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IOSCO Forms Coordination Task Force for OTC Derivatives, Data Standards on the Agenda

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The Technical Committee of the International Organisation of Securities Commissions (IOSCO) has formed a new Task Force on OTC Derivatives Regulation in order to coordinate securities and futures regulators’ efforts to work together in the development of supervisory and oversight structures for these markets; one aspect of which will be defining data standards for regulatory reporting. The goal of such work around standardisation of data will be to achieve some level of harmony across various regulatory jurisdictions, which could have a significant impact on the data management systems of large cross border financial institutions.

One of the purposes of the task force, according to IOSCO, will be the coordination of data reporting and aggregation requirements for OTC derivatives, thus setting the tone for how this data is to be provided to regulators. This task is in keeping with some of the initiatives and discussions that are going on at a national level with regards to achieving some level of data standardisation in order to more closely track risk within individual markets (see the US Commodity Futures Trading Commission’s (CFTC) work, for example). It will therefore no doubt include recommendations about instrument and entity identifiers and standards to this end.

“The Task Force, in consultation with the Committee on Payment and Settlement Systems (CPSS) and other appropriate regulators, will produce a report by July 2011, which sets out, both for market participants reporting to trade repositories and for trade repositories reporting to the public and to regulators for the purpose of macro- and micro-surveillance: (1) minimum data reporting requirements and standardised formats; and (2) the methodology and mechanism for the aggregation of data on a global basis. In identifying the data that should be reported, the Task Force will take into consideration the recommendations detailed in the report of the Financial Stability Board (FSB) Data Gaps and Systemic Linkages,” states IOSCO in a recent memorandum on the subject.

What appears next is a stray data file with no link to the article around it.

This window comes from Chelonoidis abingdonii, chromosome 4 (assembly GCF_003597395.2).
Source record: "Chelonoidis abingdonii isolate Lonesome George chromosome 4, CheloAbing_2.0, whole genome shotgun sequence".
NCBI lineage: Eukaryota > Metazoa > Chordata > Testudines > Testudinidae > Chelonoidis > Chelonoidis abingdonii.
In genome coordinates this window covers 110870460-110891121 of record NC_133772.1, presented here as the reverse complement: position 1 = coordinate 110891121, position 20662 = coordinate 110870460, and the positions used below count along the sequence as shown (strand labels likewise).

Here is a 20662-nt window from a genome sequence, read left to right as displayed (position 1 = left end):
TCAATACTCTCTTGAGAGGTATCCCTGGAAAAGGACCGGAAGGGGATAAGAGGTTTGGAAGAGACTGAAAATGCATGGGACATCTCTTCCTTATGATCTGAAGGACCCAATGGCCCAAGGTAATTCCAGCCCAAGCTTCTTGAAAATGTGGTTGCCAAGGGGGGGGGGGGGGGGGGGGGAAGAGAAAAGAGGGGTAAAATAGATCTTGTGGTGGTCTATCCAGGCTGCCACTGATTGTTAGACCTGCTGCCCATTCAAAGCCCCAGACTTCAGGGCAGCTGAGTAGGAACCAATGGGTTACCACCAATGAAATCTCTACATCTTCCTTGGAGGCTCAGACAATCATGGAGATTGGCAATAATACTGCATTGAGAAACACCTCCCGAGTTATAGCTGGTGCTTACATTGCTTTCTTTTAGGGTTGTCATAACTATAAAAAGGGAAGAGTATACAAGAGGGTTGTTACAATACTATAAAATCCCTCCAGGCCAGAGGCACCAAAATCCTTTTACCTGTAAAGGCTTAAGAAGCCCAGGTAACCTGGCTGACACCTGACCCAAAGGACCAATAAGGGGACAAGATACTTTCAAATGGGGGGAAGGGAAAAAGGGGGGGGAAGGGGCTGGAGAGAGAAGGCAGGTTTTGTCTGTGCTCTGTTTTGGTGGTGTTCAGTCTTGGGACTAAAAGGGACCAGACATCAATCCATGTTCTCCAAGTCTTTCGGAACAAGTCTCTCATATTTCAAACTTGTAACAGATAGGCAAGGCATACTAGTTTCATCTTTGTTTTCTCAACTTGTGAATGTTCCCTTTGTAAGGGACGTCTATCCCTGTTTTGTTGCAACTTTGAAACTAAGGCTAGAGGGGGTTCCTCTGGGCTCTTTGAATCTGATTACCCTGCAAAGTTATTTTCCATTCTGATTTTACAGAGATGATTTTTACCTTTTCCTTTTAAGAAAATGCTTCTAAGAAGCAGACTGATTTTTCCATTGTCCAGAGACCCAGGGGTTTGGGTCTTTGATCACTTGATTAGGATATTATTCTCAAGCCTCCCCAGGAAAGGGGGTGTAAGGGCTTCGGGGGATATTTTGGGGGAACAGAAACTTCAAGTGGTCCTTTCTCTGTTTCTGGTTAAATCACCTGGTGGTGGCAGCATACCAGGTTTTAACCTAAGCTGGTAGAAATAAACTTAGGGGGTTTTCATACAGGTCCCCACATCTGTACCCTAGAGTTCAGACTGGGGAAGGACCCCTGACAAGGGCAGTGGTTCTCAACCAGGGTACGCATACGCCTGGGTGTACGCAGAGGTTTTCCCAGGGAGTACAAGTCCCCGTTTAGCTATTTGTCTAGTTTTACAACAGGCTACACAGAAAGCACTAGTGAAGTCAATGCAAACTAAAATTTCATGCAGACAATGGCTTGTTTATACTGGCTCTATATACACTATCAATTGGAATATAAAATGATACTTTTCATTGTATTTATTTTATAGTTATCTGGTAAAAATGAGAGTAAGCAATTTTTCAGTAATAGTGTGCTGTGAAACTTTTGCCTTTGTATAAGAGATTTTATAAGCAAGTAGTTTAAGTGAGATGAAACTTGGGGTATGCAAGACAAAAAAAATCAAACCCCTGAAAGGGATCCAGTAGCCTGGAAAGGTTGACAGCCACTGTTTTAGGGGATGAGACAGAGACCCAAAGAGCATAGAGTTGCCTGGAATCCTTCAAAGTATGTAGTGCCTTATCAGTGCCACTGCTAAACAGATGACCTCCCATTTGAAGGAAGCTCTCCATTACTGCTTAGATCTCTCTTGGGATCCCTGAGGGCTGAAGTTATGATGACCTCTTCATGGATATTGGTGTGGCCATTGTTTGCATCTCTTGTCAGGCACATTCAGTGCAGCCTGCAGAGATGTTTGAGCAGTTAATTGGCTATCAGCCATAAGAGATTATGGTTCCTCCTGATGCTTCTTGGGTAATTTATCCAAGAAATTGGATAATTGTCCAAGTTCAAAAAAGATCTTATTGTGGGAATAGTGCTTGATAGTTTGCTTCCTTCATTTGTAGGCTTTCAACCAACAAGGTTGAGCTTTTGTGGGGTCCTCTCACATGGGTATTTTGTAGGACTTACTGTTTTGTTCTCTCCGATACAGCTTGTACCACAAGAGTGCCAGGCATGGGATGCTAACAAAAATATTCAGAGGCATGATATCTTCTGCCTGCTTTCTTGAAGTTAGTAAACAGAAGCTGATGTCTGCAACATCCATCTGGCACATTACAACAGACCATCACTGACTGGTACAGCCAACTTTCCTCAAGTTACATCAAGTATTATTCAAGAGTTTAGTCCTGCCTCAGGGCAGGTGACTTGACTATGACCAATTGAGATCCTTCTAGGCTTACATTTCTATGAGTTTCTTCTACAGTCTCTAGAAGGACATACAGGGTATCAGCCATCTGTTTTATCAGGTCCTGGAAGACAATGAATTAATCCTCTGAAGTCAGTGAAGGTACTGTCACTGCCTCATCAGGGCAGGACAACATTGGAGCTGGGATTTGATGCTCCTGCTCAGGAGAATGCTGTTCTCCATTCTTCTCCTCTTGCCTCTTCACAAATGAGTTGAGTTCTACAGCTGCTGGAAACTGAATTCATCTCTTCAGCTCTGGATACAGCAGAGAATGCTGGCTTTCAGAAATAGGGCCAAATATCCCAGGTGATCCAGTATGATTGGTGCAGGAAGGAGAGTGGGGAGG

The FSB has been heavily focused on the data agenda this year, with a view to improving systemic risk oversight across the industry and its input to IOSCO’s endeavour will, no doubt, boost its chances of success. The task force itself is being led by the regulators of the US, UK and India: the Securities and Exchange Commission (SEC), the CFTC, the UK Financial Services Authority (FSA) and the Securities and Exchange Board of India.

As well as the July 2011 report on data, another key deliverable for the group will be a report on international standards that IOSCO says will “set out consistent international standards for OTC derivatives regulation in the areas of trading, data reporting, clearing, and the oversight of swap dealers and other market participants and, to the extent desirable and feasible, exchange and electronic trading”. This is due to be delivered by January 2012.

The standards recommendations and papers will likely feed into the discussions going on across the industry with regards to improving the data quality involved in regulatory reporting. They will also, no doubt, be used to set some of the standards for firms and regulators reporting to the US Office of Financial Research, which is due to provide its first report to the US government in 2012 also.

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